I really was sorry, I guess we all were. My parents decided we would all go to family therapy and they would go to couples counseling. I lived back at home and my relationship with my little sister got better, sometimes I even played with her in her room. The crack house had been gutted and cleared.

I was happy to see it go. More than happy.

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FWF Kellie Elmore: B Is For Bum

English: Three drug addicts seen smoking a hug...

English: Three drug addicts seen smoking a huge amount of crack cocaine, in a downtown eastside alley, in Vancouver BC Canada. (Photo credit: Wikipedia)

“When you get into a tight place you, till it seems as though you could not hang on a minute longer, never give up then, for that is just the place and time that the tide will turn.” Harriet Beecher Stowe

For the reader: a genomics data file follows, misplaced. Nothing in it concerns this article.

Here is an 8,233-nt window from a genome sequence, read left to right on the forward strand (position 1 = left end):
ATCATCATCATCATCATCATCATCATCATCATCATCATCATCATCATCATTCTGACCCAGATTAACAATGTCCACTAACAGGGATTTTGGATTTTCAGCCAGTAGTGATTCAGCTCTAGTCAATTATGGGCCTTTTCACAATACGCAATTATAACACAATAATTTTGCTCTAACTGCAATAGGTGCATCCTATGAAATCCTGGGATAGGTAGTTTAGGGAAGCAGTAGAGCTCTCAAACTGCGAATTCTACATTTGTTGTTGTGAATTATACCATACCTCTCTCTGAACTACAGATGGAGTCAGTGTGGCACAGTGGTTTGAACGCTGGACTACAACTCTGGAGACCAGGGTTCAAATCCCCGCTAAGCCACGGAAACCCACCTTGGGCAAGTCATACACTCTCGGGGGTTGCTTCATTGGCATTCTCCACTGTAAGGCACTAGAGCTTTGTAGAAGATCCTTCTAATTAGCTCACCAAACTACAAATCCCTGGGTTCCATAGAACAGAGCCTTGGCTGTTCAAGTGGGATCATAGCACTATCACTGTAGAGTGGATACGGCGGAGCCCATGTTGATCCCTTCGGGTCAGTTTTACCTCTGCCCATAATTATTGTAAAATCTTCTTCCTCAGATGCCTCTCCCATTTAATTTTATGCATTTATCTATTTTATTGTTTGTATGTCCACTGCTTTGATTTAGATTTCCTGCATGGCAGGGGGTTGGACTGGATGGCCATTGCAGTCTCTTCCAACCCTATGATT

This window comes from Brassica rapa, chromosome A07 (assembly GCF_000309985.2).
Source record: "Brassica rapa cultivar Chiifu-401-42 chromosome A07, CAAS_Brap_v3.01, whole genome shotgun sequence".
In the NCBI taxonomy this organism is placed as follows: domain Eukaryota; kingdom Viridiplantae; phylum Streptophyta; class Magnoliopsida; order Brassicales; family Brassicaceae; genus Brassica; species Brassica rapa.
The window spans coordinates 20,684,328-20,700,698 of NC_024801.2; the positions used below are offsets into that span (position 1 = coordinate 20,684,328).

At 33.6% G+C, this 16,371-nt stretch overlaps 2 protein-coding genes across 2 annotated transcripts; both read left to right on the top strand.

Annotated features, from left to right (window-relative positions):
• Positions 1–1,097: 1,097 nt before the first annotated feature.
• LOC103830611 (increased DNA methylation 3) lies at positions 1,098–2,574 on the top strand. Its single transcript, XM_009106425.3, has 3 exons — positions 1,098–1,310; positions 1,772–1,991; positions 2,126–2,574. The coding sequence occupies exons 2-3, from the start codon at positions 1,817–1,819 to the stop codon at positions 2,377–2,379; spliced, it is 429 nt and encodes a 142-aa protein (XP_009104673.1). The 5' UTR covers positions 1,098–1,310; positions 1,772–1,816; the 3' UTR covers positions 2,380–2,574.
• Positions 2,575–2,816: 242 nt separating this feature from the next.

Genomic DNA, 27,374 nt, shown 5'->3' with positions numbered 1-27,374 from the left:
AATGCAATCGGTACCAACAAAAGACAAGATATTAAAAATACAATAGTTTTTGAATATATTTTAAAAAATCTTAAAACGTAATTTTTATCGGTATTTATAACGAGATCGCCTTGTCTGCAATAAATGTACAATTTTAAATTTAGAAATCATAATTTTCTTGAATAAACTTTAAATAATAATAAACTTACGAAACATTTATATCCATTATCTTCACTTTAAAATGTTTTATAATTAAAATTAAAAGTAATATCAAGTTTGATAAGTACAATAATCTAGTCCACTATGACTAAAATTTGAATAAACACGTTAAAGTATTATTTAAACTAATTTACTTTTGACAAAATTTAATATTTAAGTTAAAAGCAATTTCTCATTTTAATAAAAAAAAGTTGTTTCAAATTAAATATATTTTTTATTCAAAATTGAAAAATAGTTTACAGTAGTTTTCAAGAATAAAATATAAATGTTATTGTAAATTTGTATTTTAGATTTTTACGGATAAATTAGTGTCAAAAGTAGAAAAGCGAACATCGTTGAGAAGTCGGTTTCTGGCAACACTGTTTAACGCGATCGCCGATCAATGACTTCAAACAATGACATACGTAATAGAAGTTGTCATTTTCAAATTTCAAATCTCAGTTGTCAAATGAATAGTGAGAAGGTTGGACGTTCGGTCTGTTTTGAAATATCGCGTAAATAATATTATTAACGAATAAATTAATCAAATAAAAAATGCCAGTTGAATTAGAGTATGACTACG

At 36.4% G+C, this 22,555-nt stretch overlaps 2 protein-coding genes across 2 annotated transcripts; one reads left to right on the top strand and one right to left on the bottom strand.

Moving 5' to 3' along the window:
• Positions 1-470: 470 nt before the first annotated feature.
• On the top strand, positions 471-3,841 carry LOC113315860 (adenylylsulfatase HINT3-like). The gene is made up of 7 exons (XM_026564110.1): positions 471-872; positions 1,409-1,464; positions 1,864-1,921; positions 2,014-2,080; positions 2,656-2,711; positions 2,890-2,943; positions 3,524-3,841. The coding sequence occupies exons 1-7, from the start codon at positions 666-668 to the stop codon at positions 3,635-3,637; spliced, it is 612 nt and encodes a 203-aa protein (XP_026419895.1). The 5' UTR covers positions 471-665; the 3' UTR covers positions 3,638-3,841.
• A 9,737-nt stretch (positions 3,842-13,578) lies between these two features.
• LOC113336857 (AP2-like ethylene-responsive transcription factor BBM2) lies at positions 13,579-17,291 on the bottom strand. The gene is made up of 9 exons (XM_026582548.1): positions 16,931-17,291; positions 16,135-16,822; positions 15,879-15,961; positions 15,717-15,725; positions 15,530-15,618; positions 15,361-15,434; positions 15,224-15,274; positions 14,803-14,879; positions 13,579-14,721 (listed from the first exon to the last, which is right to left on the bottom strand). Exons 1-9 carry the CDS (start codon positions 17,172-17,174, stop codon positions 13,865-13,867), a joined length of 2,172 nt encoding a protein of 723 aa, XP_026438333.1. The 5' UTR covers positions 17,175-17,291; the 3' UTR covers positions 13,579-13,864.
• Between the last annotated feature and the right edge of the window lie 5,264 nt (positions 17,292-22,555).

“Bitches,” Anna growled underneath her breath, what the fuck do they know? These stupid clichéd words were written on a huge, dumb banner in bright red, thick letters right when you walked into the room. A bare room with folding chairs, a typical support group, she was there for what they called “Substance Abuse.” Yeah, you know, weed, coke, meth, snow, uppers and downers and whatever shit she could find to snort up her nose or inject into her spidery veins.

She had gone to court appointed meetings from jail, not like she had a choice, she had gotten busted, “possession of illegal drugs.” Big deal. She only had two more “meetings” to go to get her out of prison and then she would be free. These fools knew nothing. They didn’t even know that right here in the audience she was high.  Hopefully, if she was careful, she could score coke after the meeting but that was tricky.